Lying to Congress is forbidden by Title 18, Chapter 47, Section 1001 of the U.S. Code. It states that "whoever willfully (2) makes any materially false, fictitious, or fraudulent statement or representation" to Congress shall be fined or imprisoned ...
When he was testifying before the Senate Judiciary Committee at his confirmation hearing to be Chief Justice of the United States in 2005, John G. Roberts, Jr. said that he came "before this committee with no agenda, no platform. I will approach every case with an open mind."
Roberts even used a sports metaphor to explain his role. ""Judges are like umpires. Umpires don't make the rules. They apply them. The role of an umpire and a judge is critical. They make sure everybody plays by the rules. But it is a limited role. Nobody ever went to a ball game to see the umpire."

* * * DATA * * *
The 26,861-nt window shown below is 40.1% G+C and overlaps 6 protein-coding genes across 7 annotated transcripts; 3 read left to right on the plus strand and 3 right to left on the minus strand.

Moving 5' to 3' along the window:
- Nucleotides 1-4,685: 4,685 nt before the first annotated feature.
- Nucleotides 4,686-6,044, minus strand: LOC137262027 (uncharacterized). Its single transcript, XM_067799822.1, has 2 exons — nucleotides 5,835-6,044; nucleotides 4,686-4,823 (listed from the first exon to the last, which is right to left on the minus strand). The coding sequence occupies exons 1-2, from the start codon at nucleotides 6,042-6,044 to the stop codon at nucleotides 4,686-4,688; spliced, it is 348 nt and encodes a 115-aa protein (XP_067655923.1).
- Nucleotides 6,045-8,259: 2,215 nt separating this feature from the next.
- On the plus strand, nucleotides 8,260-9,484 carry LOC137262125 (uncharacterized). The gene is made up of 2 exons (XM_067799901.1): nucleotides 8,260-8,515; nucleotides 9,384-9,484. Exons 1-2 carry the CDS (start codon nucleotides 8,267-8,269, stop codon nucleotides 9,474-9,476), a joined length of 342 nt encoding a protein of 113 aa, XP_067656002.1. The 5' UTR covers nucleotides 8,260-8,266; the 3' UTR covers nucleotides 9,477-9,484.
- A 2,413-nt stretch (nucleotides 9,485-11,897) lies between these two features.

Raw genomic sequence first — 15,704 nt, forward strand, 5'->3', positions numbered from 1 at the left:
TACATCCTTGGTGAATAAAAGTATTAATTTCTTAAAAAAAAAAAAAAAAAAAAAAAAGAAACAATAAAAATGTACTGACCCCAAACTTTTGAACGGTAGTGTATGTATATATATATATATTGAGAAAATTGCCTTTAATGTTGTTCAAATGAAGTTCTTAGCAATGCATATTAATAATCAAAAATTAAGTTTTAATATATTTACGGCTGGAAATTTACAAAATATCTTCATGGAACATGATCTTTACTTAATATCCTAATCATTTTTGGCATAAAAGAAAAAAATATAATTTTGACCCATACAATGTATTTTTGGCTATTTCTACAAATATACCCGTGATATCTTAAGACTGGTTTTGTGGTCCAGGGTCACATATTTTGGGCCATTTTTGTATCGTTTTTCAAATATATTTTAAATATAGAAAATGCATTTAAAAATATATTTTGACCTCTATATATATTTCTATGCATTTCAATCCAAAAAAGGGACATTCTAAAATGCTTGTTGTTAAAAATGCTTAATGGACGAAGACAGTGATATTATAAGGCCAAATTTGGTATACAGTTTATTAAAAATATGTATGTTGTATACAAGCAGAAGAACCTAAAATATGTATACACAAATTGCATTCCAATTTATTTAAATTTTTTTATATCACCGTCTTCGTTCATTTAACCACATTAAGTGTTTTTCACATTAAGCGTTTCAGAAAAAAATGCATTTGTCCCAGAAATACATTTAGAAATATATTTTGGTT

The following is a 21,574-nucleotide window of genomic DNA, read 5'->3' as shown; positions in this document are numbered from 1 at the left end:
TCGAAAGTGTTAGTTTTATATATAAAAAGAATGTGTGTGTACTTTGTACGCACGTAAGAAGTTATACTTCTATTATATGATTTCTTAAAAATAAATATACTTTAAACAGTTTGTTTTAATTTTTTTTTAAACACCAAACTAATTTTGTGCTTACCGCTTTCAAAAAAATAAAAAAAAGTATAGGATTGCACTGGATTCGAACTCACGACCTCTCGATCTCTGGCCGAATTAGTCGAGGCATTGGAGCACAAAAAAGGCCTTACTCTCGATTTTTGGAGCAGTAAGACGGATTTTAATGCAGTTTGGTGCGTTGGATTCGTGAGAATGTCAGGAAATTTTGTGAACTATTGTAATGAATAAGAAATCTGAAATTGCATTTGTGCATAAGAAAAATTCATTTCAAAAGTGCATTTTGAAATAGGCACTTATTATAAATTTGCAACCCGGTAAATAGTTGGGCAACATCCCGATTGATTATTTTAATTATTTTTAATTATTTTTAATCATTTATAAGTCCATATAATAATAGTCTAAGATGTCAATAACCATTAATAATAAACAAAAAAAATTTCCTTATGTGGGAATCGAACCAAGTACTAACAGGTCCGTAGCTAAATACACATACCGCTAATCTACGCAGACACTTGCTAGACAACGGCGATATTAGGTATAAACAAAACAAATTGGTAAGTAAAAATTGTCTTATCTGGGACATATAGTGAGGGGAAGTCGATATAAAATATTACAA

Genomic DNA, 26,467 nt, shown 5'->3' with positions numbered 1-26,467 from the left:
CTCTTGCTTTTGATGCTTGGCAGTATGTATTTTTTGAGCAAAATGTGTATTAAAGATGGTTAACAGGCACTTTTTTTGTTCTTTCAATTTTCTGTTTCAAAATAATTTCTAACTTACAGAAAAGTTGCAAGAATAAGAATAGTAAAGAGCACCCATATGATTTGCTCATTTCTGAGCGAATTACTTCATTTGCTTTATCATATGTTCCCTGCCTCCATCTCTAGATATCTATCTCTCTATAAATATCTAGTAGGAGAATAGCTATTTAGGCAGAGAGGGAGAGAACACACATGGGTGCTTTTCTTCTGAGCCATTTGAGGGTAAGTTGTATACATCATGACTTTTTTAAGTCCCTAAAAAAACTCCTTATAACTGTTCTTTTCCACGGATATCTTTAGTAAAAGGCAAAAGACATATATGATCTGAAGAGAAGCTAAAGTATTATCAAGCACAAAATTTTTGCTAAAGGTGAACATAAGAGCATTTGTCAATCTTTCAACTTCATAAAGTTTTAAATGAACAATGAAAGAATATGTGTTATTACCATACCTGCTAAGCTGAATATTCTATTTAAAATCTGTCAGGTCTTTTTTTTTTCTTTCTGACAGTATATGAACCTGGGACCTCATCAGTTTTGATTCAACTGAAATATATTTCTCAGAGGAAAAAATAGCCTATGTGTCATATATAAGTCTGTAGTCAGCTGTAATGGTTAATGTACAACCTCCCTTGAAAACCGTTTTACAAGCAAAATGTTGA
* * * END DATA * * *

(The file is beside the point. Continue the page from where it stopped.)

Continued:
Roberts' tenure on the court shows that he is trying to rewrite the rulebook, not apply the rules established by the Founding Fathers or the Congress. He is effectively making the laws, not determining that "everybody plays by the rules." His role has been aggressive, not "a limited role." His decisions are not predicated upon justice, but upon hardened ideology. His words in those hearings distorted what he planned to do because they were a blatant lie -- and he knew it.